Craps is a game that traces way back to ancient Rome, where the concept of dice was born. The first time players used something similar to dice is when Roman soldiers used a shaven knuckle from pigs for this purpose.
Another comparison is with the game called Hazard, which originated in England. It was more similar to modern-day craps as the players took turns to roll two dice and set a bet predicting whether they would win or not in every round. It also required that the caster of the dice rolled specific numbers and kept off others which affected their outcome.
Eventually, the game found its way to France, where it was referred to as crabs. It spread over time and reached Arcadia, which is now Nova Scotia. Many people were displaced from the area when Englishmen acquired Nova Scotia, and they took the game with them to modern-day Louisiana and surrounding areas with the game going by the name Creps.
In the States, a known gambler named Bernard tried to simplify the game with the requirement that players should roll a seven. The game did not do well, particularly among the well-to-do individuals, and he turned to poor people who embraced the game, playing it in their free time. This move saw the game gaining appreciation among more impoverished people in the streets and the wealthier social class in casinos. By this time, the name Craps stuck and became the official reference term of the game.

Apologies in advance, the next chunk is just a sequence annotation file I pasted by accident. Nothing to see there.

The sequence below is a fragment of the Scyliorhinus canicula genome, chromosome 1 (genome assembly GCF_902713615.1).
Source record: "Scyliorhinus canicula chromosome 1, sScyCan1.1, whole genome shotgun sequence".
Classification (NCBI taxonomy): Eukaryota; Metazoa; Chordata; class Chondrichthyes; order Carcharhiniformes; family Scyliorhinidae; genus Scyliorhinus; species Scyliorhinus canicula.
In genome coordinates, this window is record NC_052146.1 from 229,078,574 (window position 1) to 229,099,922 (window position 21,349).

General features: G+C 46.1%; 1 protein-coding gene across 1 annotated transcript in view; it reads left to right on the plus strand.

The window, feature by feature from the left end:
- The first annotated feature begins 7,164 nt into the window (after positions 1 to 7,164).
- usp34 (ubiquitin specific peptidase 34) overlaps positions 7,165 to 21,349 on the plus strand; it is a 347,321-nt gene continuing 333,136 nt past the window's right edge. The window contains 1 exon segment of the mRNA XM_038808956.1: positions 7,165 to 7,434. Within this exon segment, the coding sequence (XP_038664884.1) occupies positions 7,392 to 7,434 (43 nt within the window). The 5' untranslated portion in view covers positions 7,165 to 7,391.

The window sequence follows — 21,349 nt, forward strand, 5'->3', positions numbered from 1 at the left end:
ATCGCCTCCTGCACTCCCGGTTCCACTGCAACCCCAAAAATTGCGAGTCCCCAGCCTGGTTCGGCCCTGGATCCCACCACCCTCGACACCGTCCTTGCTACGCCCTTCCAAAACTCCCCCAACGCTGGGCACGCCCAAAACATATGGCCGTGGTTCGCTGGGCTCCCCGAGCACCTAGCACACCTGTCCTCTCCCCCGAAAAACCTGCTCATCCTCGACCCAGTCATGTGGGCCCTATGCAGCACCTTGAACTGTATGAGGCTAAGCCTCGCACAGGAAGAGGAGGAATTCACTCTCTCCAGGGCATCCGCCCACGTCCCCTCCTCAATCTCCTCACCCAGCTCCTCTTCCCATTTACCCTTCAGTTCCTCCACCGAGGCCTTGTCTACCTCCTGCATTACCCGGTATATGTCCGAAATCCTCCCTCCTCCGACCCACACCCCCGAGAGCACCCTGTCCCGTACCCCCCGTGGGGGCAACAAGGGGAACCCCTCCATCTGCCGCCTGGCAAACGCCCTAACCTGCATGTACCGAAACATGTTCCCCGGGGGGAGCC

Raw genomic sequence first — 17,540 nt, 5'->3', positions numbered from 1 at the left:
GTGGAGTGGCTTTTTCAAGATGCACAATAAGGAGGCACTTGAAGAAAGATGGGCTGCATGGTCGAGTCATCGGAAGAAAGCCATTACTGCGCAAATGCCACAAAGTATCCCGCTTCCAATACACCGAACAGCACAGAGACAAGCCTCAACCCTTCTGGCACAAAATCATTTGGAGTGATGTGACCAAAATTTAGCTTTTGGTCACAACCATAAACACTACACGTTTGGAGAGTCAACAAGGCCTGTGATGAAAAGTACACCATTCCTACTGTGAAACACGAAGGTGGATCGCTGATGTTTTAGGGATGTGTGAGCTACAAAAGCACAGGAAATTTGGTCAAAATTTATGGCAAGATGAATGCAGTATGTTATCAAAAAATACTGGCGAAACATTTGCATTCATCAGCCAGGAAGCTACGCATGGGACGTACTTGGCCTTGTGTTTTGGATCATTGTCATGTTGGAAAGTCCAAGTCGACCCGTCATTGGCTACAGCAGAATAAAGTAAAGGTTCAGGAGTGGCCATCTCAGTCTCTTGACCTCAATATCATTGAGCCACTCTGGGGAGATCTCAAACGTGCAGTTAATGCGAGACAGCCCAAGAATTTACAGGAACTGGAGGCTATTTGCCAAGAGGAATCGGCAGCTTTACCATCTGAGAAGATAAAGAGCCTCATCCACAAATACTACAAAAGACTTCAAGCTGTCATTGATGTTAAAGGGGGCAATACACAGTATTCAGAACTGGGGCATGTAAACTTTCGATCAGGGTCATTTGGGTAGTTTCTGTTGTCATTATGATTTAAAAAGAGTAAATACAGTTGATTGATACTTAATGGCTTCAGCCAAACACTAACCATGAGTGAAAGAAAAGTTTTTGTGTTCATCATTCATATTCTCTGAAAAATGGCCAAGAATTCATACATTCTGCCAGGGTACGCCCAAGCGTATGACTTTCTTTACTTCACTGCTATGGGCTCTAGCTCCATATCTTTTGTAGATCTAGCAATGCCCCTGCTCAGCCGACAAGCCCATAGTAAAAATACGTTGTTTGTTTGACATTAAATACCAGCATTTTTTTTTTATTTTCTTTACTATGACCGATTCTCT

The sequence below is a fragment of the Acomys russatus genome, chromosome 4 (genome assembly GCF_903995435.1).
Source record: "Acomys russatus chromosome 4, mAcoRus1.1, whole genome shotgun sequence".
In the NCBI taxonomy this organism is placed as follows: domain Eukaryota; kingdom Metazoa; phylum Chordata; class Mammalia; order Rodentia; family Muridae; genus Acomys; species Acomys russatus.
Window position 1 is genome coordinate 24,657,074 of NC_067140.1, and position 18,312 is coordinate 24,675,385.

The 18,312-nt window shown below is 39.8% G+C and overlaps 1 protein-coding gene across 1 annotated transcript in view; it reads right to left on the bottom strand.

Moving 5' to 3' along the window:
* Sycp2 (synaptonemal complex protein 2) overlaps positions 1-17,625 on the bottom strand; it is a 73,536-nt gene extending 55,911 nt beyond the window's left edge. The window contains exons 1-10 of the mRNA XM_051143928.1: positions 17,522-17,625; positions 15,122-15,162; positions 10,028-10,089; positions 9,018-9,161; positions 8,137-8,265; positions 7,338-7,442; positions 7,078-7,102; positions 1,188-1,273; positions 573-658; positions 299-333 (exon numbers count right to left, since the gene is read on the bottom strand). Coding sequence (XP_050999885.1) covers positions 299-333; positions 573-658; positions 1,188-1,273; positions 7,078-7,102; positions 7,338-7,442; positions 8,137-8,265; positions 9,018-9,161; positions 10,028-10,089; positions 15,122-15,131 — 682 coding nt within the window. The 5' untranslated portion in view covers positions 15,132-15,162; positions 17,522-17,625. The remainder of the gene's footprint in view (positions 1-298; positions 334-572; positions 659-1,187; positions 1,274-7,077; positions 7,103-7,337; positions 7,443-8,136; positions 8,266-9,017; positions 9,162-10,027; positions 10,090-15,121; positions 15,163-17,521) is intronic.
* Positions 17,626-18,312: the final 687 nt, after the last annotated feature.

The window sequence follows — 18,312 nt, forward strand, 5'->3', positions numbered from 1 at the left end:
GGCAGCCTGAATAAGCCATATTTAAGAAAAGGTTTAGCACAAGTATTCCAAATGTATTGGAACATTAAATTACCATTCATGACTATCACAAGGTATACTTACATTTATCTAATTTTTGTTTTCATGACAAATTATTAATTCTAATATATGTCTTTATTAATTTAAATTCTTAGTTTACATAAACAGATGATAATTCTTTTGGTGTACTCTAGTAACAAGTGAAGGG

Modern Craps are a result of the works of John Winn. He was a well-known person who specialized in making dice. He came up with guidelines for the game which apply to date, including the layout of the craps table. He also introduced what is referred to as the Don't Pass bet for the first time. Slowly, casinos started using these new rules as a standard way to play the game.
Craps gained more popularity after this and was famous among soldiers during the second world war. It was a showstopper in Las Vegas by the sixties. Currently, it is a significant casino game played worldwide.